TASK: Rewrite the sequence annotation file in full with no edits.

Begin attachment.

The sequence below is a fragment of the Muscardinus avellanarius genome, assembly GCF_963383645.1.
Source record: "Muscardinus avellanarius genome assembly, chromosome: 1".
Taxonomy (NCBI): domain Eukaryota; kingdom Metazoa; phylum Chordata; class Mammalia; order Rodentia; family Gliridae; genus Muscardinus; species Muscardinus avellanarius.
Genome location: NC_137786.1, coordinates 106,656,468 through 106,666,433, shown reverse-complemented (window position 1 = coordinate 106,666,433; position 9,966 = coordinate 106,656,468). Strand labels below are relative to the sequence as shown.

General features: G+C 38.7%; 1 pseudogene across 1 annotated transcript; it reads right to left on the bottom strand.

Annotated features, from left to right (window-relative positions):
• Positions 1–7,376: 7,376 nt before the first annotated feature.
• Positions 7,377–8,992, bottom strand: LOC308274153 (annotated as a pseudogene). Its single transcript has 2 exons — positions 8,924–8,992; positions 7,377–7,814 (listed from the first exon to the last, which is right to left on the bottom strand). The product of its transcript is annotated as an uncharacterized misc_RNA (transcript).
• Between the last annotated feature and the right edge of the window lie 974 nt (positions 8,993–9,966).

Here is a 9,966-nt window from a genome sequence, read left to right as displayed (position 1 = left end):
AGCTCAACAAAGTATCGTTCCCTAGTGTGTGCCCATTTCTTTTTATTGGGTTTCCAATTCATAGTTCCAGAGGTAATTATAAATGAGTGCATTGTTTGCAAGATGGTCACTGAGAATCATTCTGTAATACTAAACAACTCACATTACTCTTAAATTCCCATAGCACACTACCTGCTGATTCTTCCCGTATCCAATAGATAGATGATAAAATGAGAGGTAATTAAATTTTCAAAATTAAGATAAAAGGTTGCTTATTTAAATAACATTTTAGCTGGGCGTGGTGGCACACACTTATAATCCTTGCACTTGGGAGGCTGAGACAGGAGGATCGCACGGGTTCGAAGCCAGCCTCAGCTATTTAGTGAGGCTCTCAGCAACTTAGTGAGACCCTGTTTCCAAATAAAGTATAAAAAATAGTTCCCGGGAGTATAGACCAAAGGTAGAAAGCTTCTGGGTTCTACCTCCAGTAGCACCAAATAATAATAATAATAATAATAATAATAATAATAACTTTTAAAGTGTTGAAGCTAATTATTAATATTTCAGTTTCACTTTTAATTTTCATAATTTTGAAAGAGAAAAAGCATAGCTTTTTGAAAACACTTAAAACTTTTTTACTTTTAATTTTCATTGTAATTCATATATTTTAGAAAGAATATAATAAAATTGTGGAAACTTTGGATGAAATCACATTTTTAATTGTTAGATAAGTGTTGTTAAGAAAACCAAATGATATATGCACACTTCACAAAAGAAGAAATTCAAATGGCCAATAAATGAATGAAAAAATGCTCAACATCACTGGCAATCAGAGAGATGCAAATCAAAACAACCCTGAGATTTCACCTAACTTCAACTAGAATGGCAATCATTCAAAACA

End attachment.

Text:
The sequence below is a fragment of the Muscardinus avellanarius genome, assembly GCF_963383645.1.
Source record: "Muscardinus avellanarius genome assembly, chromosome: 1".
Taxonomy (NCBI): domain Eukaryota; kingdom Metazoa; phylum Chordata; class Mammalia; order Rodentia; family Gliridae; genus Muscardinus; species Muscardinus avellanarius.
Genome location: NC_137786.1, coordinates 106,656,468 through 106,666,433, shown reverse-complemented (window position 1 = coordinate 106,666,433; position 9,966 = coordinate 106,656,468). Strand labels below are relative to the sequence as shown.

General features: G+C 38.7%; 1 pseudogene across 1 annotated transcript; it reads right to left on the bottom strand.

Annotated features, from left to right (window-relative positions):
• Positions 1–7,376: 7,376 nt before the first annotated feature.
• Positions 7,377–8,992, bottom strand: LOC308274153 (annotated as a pseudogene). Its single transcript has 2 exons — positions 8,924–8,992; positions 7,377–7,814 (listed from the first exon to the last, which is right to left on the bottom strand). The product of its transcript is annotated as an uncharacterized misc_RNA (transcript).
• Between the last annotated feature and the right edge of the window lie 974 nt (positions 8,993–9,966).

Here is a 9,966-nt window from a genome sequence, read left to right as displayed (position 1 = left end):
AGCTCAACAAAGTATCGTTCCCTAGTGTGTGCCCATTTCTTTTTATTGGGTTTCCAATTCATAGTTCCAGAGGTAATTATAAATGAGTGCATTGTTTGCAAGATGGTCACTGAGAATCATTCTGTAATACTAAACAACTCACATTACTCTTAAATTCCCATAGCACACTACCTGCTGATTCTTCCCGTATCCAATAGATAGATGATAAAATGAGAGGTAATTAAATTTTCAAAATTAAGATAAAAGGTTGCTTATTTAAATAACATTTTAGCTGGGCGTGGTGGCACACACTTATAATCCTTGCACTTGGGAGGCTGAGACAGGAGGATCGCACGGGTTCGAAGCCAGCCTCAGCTATTTAGTGAGGCTCTCAGCAACTTAGTGAGACCCTGTTTCCAAATAAAGTATAAAAAATAGTTCCCGGGAGTATAGACCAAAGGTAGAAAGCTTCTGGGTTCTACCTCCAGTAGCACCAAATAATAATAATAATAATAATAATAATAATAATAACTTTTAAAGTGTTGAAGCTAATTATTAATATTTCAGTTTCACTTTTAATTTTCATAATTTTGAAAGAGAAAAAGCATAGCTTTTTGAAAACACTTAAAACTTTTTTACTTTTAATTTTCATTGTAATTCATATATTTTAGAAAGAATATAATAAAATTGTGGAAACTTTGGATGAAATCACATTTTTAATTGTTAGATAAGTGTTGTTAAGAAAACCAAATGATATATGCACACTTCACAAAAGAAGAAATTCAAATGGCCAATAAATGAATGAAAAAATGCTCAACATCACTGGCAATCAGAGAGATGCAAATCAAAACAACCCTGAGATTTCACCTAACTTCAACTAGAATGGCAATCATTCAAAACA